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The Jurisprudence Of The First Woman Judge, Florence Allen: Challenging The Myth Of Women Judging Differently, Tracy A. Thomas 2021 William & Mary Law School

The Jurisprudence Of The First Woman Judge, Florence Allen: Challenging The Myth Of Women Judging Differently, Tracy A. Thomas

William & Mary Journal of Race, Gender, and Social Justice

This Article delves into the life and work of Judge [Florence] Allen to provide insight to the contributions and jurisprudence of the first woman judge. For history questions what difference putting a woman on the bench might have made. Part I explores Allen’s early influences on her intellectual development grounded in her progressive and politically active family, and her close network of female professional friends. Part II discusses her pivotal work with the women’s suffrage movement, working with the national organizations in New York and leading the legal and political efforts in Ohio. This proactive commitment to gender ...


Racial Revisionism, Shaun Ossei-Owusu 2021 University of Pennsylvania Carey Law School

Racial Revisionism, Shaun Ossei-Owusu

Michigan Law Review

A Review of The Enigma of Clarence Thomas. by Corey Robin.


One Of The Good Guys: The Making Of A Justice–Reflections On My First 94 Years, Jamal Greene 2021 University of Arkansas at Little Rock William H. Bowen School of Law

One Of The Good Guys: The Making Of A Justice–Reflections On My First 94 Years, Jamal Greene

The Journal of Appellate Practice and Process

No abstract provided.


The Virginia Company To Chick-Fil-A: Christian Business In America, 1600–2000, Joseph P. Slaughter 2021 Seattle University School of Law

The Virginia Company To Chick-Fil-A: Christian Business In America, 1600–2000, Joseph P. Slaughter

Seattle University Law Review

The Supreme Court’s 2014 decision in Burwell v. Hobby Lobby Stores, Inc. is one of its most controversial in recent history. Burwell’s narrow 5–4 ruling states that the Religious Freedom Restoration Act of 1993 applies to closely held, for-profit corporations seeking religious exemptions to the Affordable Care Act. As a result, the Burwell decision thrust Hobby Lobby, the national craft chain established by the conservative evangelical Green family of Oklahoma City, Oklahoma, onto the national stage. Firms like Hobby Lobby and Chick-fil-A, however, reject the conventional wisdom Justice Ginsburg explained in Burwell and instead embrace an approach ...


The Spirit Is Willing: A Proposal For American Single Malt Whiskey, Raymond Cleaveland 2021 Seattle University School of Law

The Spirit Is Willing: A Proposal For American Single Malt Whiskey, Raymond Cleaveland

Seattle University Law Review

Over the past twenty-five years, small, independent American distilleries have carved out a new niche in the United States liquor market: craft single malt whiskey. Inspired by the success of single malt Scotch and other single malts, American craft distillers are now fighting for their own shelf behind the bar and in the liquor store aisle. In 2018, a cadre of these distillers petitioned the U.S. Treasury Department’s Alcohol and Tobacco Tax and Trade Bureau to formally recognize a new category of whiskey in the Code of Federal Regulations: American Single Malt Whiskey. For purposes of consumer protection ...


Duress In Immigration Law, Elizabeth A. Keyes 2021 Seattle University School of Law

Duress In Immigration Law, Elizabeth A. Keyes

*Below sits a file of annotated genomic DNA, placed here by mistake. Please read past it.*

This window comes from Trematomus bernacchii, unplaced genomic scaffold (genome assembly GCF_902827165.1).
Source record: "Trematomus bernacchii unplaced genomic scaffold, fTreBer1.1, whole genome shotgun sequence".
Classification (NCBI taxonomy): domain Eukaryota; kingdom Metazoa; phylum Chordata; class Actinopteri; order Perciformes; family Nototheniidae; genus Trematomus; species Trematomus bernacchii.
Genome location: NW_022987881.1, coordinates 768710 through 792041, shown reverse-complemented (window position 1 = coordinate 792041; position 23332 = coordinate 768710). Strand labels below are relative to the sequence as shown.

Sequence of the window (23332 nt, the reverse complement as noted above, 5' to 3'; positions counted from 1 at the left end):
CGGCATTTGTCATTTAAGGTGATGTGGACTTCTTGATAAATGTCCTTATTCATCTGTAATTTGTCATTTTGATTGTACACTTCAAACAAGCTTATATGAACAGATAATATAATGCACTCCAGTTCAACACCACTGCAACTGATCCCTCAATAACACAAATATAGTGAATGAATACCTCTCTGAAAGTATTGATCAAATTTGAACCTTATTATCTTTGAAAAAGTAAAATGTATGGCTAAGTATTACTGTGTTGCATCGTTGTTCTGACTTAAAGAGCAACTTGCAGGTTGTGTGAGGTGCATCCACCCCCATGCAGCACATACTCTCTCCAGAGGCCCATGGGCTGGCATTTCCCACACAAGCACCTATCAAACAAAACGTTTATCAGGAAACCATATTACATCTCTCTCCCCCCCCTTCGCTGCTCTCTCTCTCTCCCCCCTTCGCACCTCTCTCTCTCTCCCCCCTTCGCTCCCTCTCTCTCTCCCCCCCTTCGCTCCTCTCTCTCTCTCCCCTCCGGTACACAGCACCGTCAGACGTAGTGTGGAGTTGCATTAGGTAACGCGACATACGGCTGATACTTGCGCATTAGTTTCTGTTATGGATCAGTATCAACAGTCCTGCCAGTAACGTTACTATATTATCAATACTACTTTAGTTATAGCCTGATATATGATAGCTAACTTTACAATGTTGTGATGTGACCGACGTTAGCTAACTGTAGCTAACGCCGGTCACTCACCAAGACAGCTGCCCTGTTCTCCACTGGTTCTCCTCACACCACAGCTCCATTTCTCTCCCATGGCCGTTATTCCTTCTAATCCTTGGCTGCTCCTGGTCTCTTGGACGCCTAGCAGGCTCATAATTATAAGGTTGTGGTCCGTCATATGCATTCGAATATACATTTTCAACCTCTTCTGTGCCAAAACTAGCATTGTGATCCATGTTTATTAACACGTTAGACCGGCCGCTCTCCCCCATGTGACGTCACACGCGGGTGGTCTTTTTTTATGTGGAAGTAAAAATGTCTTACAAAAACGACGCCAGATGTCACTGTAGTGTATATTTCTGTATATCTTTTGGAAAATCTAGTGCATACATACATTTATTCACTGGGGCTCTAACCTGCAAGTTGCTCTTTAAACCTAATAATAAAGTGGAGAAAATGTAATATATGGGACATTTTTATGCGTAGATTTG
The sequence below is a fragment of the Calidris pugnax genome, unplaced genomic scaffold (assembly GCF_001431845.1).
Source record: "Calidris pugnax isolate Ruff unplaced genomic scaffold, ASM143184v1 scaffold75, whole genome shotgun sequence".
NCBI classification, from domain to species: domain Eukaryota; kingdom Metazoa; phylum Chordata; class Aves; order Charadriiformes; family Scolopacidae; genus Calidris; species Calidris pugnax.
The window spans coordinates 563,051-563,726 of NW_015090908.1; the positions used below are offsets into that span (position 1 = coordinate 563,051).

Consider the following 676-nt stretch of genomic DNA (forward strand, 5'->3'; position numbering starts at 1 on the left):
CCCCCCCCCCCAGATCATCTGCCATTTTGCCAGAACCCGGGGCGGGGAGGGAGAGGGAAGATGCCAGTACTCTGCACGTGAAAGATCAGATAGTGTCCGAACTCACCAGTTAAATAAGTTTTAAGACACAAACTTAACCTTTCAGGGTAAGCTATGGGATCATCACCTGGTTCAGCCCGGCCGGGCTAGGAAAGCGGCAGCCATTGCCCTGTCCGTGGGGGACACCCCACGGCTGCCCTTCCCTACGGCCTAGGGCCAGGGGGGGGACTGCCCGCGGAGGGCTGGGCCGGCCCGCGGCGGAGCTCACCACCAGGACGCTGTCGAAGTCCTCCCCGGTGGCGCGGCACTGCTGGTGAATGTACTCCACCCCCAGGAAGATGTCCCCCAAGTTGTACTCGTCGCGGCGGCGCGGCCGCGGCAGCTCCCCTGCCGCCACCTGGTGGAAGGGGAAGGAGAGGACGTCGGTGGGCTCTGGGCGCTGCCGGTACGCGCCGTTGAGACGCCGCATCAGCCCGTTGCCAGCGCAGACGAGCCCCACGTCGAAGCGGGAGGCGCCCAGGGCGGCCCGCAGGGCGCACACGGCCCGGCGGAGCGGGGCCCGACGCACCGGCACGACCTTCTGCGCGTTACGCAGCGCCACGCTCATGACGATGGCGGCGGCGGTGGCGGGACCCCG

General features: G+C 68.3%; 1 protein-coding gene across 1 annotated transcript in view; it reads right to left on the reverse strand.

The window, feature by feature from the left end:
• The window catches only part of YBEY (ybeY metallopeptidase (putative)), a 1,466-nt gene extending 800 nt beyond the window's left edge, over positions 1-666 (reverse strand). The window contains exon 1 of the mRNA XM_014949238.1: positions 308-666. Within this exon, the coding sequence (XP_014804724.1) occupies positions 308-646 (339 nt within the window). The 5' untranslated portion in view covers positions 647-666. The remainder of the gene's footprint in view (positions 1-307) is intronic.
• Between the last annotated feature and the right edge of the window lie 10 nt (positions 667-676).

Seattle University Law Review

The doctrine of duress is common to other bodies of law, but the application of the duress doctrine is both unclear and highly unstable in immigration law. Outside of immigration law, a person who commits a criminal act out of well-placed fear of terrible consequences is different than a person who willingly commits a crime, but American immigration law does not recognize this difference. The lack of clarity leads to certain absurd results and demands reimagining, redefinition, and an unequivocal statement of the significance of duress in ascertaining culpability. While there are inevitably some difficult lines to be drawn in ...


No, The Firing Squad Is Not Better Than Lethal Injection: A Response To Stephanie Moran’S A Modest Proposal, Michael Conklin 2021 Seattle University School of Law

No, The Firing Squad Is Not Better Than Lethal Injection: A Response To Stephanie Moran’S A Modest Proposal, Michael Conklin

Seattle University Law Review

In the article A Modest Proposal: The Federal Government Should Use Firing Squads to Execute Federal Death Row Inmates, Stephanie Moran argues that the firing squad is the only execution method that meets the requirements of the Eighth Amendment. In order to make her case, Moran unjustifiably overstates the negative aspects of lethal injection while understating the negative aspects of firing squads. The entire piece is predicated upon assumptions that are not only unsupported by the evidence but often directly refuted by the evidence. This Essay critically analyzes Moran’s claims regarding the alleged advantages of the firing squad over ...


Religious Roots Of Corporate Organization, Amanda Porterfield 2021 Seattle University School of Law

Religious Roots Of Corporate Organization, Amanda Porterfield

Seattle University Law Review

Religion and corporate organization have developed side-by-side in Western culture, from antiquity to the present day. This Essay begins with the realignment of religion and secularity in seventeenth-century America, then looks to the religious antecedents of corporate organization in ancient Rome and medieval Europe, and then looks forward to the modern history of corporate organization. This Essay describes the long history behind the entanglement of business and religion in the United States today. It also shows how an understanding of both religion and business can be expanded by looking at the economic aspects of religion and the religious aspects of ...


Table Of Contents, Seattle University Law Review 2021 Seattle University School of Law

Table Of Contents, Seattle University Law Review

Seattle University Law Review

Table of Contents


Tribute To Professor Doug Rendleman, Katy Barnett, Alison Bell, Jeff Berryman, Neil Birkhoff, Daniel Friedmann, Thomas P. Gallanis, Claire Hagan Eller, Brandon Hasbrouck, Corey Hauser, Brant Hellwig, Margaret Howard, Alexandra L. Klein, Douglas Laycock, Benjamin V. Madison, III, Judith L. Madison, Kyle McNew, Linda Mullenix, Rami Rashmawi, Caprice Roberts, Victoria Shannon Sahani, Joan Shaughnessy, Barry Sullivan, Martha Vazquez, Edilson Vitorelli 2021 Melbourne Law School